In this digital age, privacy seems to be a fading memory. The details of our lives are available for others at the click of a button. Web searches reveal places we have lived, details about our purchases, who our neighbors are, information about family members, and some things that we would rather be kept private.
But in an effort to lash out at companies that thrive on what some call “freedom of information,” the top European Union Court recently ruled that Google can be forced to remove “irrelevant or excessive personal data from search engine results.” The ruling is based on a man who said that a recent search on his name caused him damage because Google had retained information about a 1998 home repossession. Why keep information like that? Because Google doesn’t forget…ever.
In the ruling, the EU court created an interesting precedent which is being dubbed, “the right to be forgotten.” Seems odd, doesn’t it? After all, isn’t one of the driving forces of life these days the desire to be remembered? Do some people want to be forgotten? Perhaps. But one thing almost everyone wants is to have their mistakes erased from history.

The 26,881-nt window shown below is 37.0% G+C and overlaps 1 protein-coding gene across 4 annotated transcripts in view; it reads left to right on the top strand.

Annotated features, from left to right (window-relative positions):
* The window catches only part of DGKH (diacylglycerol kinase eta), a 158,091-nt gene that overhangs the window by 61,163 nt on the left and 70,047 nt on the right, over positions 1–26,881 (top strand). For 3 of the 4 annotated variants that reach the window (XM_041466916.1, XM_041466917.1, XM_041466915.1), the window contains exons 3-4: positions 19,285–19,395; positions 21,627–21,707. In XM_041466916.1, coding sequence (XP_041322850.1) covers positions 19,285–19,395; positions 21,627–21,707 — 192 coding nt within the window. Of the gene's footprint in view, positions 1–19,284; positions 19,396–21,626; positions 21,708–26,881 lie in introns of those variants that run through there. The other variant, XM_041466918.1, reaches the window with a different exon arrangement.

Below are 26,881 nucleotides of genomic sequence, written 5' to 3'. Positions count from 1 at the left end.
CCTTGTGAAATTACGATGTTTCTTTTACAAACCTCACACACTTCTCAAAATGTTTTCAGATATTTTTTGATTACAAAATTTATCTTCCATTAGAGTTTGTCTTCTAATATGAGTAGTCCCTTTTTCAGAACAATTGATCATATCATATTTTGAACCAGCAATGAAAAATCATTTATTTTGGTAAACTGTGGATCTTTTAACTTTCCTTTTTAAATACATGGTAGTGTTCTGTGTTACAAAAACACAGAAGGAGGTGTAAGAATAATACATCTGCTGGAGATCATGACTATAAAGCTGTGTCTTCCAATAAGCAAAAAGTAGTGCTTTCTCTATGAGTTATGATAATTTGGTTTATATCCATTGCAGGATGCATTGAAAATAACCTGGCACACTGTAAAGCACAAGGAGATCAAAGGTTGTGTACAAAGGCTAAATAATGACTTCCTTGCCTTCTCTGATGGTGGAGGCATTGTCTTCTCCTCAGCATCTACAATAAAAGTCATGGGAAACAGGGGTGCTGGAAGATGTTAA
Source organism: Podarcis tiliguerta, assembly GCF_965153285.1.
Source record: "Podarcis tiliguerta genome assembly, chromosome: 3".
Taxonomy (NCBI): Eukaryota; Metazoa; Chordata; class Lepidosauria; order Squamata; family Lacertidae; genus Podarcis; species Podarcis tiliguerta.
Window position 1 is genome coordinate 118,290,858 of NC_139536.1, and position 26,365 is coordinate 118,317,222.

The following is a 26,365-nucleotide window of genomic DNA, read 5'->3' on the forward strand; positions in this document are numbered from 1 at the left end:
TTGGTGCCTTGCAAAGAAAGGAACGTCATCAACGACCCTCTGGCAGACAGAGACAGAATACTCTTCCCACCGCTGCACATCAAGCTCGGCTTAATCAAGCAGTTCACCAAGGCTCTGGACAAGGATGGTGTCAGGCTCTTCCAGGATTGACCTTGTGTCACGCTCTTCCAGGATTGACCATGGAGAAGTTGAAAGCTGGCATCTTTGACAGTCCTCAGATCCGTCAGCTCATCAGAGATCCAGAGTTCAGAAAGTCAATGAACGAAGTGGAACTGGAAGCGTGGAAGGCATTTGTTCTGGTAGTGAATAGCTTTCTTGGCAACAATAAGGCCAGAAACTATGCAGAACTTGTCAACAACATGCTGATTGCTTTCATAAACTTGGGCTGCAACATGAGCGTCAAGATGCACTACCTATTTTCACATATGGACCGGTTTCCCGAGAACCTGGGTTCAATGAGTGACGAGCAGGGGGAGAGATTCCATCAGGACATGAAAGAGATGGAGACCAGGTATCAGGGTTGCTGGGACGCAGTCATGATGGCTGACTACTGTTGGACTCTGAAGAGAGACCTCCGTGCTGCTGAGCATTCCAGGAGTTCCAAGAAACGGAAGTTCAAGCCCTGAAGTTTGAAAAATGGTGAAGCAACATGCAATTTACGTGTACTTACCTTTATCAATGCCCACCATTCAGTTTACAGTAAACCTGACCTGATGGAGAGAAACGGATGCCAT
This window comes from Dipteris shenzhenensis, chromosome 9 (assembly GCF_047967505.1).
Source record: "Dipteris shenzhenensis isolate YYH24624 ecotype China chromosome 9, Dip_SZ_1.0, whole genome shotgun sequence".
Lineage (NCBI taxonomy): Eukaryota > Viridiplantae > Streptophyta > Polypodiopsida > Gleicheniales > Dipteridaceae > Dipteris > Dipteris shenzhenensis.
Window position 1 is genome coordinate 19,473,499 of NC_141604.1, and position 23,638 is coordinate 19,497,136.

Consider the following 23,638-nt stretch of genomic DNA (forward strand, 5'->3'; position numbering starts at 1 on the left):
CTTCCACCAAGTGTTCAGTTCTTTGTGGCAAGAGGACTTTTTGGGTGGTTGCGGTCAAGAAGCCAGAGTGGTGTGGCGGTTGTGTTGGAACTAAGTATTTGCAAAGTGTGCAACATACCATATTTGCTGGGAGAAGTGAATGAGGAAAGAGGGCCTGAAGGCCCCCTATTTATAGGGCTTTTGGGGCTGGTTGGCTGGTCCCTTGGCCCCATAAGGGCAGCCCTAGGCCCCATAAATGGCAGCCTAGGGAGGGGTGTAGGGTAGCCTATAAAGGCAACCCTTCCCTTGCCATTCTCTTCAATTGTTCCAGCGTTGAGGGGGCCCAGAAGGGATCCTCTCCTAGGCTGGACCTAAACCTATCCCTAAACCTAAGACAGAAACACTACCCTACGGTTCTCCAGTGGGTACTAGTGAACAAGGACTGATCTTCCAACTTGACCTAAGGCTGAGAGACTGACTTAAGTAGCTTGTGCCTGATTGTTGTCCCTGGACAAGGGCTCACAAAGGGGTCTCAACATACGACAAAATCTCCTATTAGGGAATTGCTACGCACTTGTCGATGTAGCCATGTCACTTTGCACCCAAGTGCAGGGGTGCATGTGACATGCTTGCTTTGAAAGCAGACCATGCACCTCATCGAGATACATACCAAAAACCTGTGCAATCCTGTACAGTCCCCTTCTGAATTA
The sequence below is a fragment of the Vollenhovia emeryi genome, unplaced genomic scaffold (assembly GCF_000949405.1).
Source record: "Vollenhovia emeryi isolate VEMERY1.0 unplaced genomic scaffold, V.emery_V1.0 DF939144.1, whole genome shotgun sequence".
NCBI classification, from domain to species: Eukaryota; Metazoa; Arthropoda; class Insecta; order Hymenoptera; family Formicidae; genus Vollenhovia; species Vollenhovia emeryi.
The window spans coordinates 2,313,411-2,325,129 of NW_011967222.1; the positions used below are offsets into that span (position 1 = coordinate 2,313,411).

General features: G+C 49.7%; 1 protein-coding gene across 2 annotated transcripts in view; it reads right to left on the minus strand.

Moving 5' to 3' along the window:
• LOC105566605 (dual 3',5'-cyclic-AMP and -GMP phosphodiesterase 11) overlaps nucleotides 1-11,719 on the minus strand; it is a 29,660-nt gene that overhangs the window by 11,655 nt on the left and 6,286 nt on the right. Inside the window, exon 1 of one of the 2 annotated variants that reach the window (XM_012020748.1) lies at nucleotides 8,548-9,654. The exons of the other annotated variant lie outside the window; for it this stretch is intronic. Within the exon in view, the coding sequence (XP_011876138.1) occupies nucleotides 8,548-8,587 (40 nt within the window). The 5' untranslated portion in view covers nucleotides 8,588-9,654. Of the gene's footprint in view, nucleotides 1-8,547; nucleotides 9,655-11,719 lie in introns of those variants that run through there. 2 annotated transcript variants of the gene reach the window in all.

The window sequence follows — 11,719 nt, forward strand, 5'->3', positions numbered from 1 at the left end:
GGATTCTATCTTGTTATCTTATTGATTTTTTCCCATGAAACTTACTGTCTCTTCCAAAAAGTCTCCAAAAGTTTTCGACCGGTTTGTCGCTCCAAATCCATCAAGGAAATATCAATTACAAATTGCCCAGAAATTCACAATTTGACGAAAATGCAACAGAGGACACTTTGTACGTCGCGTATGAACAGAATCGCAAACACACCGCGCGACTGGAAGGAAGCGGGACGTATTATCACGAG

In a world where there is little or no “right to be forgotten,” isn’t it a comfort that we have a God who is willing to “forget” our mistakes? Now, don’t get the wrong idea; God has a better memory than Google. The Bible tells us that God sees all (Hebrews 4:13) and knows all (1 John 3:19-20). But despite knowing our worst, He is willing to forget all our sins (Hebrews 8:12).
God won’t forget us. He loves us to much for that. But our sins will be as good as forgotten if we have been covered in the forgiving blood of Jesus.
In fact, the “right to be forgotten” may be the greatest blessing we have in Christ. Even if Google remembers our mistakes, God will put them aside – if we are in Him. That’s better than a court order any day!